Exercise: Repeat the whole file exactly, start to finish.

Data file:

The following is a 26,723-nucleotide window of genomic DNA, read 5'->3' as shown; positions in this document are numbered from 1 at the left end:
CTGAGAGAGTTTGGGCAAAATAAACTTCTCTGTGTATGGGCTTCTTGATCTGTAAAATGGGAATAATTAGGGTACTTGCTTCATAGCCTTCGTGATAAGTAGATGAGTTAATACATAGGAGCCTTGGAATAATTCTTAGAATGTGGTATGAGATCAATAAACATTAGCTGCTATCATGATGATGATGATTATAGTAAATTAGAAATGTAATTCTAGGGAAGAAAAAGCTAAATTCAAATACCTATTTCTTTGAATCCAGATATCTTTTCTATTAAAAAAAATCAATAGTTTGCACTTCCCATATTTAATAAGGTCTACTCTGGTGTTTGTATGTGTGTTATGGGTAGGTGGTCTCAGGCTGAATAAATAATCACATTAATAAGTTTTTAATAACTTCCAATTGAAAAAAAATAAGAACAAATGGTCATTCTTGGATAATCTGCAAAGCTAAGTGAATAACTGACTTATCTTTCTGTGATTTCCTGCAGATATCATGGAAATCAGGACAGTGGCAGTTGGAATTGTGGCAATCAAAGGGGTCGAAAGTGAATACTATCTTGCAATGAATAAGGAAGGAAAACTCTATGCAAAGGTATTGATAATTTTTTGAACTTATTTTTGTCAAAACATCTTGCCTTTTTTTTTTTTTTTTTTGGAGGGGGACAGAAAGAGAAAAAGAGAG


The following is a 26,723-nucleotide window of genomic DNA, read 5'->3' as shown; positions in this document are numbered from 1 at the left end:
CTGAGAGAGTTTGGGCAAAATAAACTTCTCTGTGTATGGGCTTCTTGATCTGTAAAATGGGAATAATTAGGGTACTTGCTTCATAGCCTTCGTGATAAGTAGATGAGTTAATACATAGGAGCCTTGGAATAATTCTTAGAATGTGGTATGAGATCAATAAACATTAGCTGCTATCATGATGATGATGATTATAGTAAATTAGAAATGTAATTCTAGGGAAGAAAAAGCTAAATTCAAATACCTATTTCTTTGAATCCAGATATCTTTTCTATTAAAAAAAATCAATAGTTTGCACTTCCCATATTTAATAAGGTCTACTCTGGTGTTTGTATGTGTGTTATGGGTAGGTGGTCTCAGGCTGAATAAATAATCACATTAATAAGTTTTTAATAACTTCCAATTGAAAAAAAATAAGAACAAATGGTCATTCTTGGATAATCTGCAAAGCTAAGTGAATAACTGACTTATCTTTCTGTGATTTCCTGCAGATATCATGGAAATCAGGACAGTGGCAGTTGGAATTGTGGCAATCAAAGGGGTCGAAAGTGAATACTATCTTGCAATGAATAAGGAAGGAAAACTCTATGCAAAGGTATTGATAATTTTTTGAACTTATTTTTGTCAAAACATCTTGCCTTTTTTTTTTTTTTTTTTGGAGGGGGACAGAAAGAGAAAAAGAGAG